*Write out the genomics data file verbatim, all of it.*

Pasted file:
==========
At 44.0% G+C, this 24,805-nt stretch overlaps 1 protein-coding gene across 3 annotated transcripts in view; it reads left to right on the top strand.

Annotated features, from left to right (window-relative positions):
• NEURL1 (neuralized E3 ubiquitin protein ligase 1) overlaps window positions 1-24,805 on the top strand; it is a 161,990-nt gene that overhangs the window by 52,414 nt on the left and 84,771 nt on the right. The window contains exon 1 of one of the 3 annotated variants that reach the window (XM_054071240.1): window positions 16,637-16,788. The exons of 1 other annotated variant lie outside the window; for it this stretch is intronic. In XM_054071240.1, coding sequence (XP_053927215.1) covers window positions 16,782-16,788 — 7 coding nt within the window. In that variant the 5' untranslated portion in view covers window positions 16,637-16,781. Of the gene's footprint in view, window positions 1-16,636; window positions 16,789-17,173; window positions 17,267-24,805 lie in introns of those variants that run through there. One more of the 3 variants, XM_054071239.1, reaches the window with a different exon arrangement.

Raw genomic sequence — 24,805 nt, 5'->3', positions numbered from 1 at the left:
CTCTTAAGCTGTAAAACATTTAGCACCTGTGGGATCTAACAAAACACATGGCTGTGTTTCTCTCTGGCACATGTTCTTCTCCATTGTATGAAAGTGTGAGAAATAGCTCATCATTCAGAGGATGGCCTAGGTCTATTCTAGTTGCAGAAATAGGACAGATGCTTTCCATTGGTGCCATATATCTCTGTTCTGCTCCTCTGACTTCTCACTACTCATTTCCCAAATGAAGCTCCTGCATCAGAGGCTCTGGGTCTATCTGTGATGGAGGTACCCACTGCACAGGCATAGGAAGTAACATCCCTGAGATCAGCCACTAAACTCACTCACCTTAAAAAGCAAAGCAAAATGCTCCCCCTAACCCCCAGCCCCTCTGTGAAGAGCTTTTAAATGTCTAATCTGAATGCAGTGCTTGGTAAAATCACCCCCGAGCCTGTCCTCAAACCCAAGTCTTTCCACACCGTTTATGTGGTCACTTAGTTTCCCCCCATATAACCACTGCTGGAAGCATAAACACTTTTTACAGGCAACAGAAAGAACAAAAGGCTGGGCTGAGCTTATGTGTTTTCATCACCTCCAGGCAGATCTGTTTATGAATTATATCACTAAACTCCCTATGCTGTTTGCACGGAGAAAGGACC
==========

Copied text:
At 44.0% G+C, this 24,805-nt stretch overlaps 1 protein-coding gene across 3 annotated transcripts in view; it reads left to right on the top strand.

Annotated features, from left to right (window-relative positions):
• NEURL1 (neuralized E3 ubiquitin protein ligase 1) overlaps window positions 1-24,805 on the top strand; it is a 161,990-nt gene that overhangs the window by 52,414 nt on the left and 84,771 nt on the right. The window contains exon 1 of one of the 3 annotated variants that reach the window (XM_054071240.1): window positions 16,637-16,788. The exons of 1 other annotated variant lie outside the window; for it this stretch is intronic. In XM_054071240.1, coding sequence (XP_053927215.1) covers window positions 16,782-16,788 — 7 coding nt within the window. In that variant the 5' untranslated portion in view covers window positions 16,637-16,781. Of the gene's footprint in view, window positions 1-16,636; window positions 16,789-17,173; window positions 17,267-24,805 lie in introns of those variants that run through there. One more of the 3 variants, XM_054071239.1, reaches the window with a different exon arrangement.

Raw genomic sequence — 24,805 nt, 5'->3', positions numbered from 1 at the left:
CTCTTAAGCTGTAAAACATTTAGCACCTGTGGGATCTAACAAAACACATGGCTGTGTTTCTCTCTGGCACATGTTCTTCTCCATTGTATGAAAGTGTGAGAAATAGCTCATCATTCAGAGGATGGCCTAGGTCTATTCTAGTTGCAGAAATAGGACAGATGCTTTCCATTGGTGCCATATATCTCTGTTCTGCTCCTCTGACTTCTCACTACTCATTTCCCAAATGAAGCTCCTGCATCAGAGGCTCTGGGTCTATCTGTGATGGAGGTACCCACTGCACAGGCATAGGAAGTAACATCCCTGAGATCAGCCACTAAACTCACTCACCTTAAAAAGCAAAGCAAAATGCTCCCCCTAACCCCCAGCCCCTCTGTGAAGAGCTTTTAAATGTCTAATCTGAATGCAGTGCTTGGTAAAATCACCCCCGAGCCTGTCCTCAAACCCAAGTCTTTCCACACCGTTTATGTGGTCACTTAGTTTCCCCCCATATAACCACTGCTGGAAGCATAAACACTTTTTACAGGCAACAGAAAGAACAAAAGGCTGGGCTGAGCTTATGTGTTTTCATCACCTCCAGGCAGATCTGTTTATGAATTATATCACTAAACTCCCTATGCTGTTTGCACGGAGAAAGGACC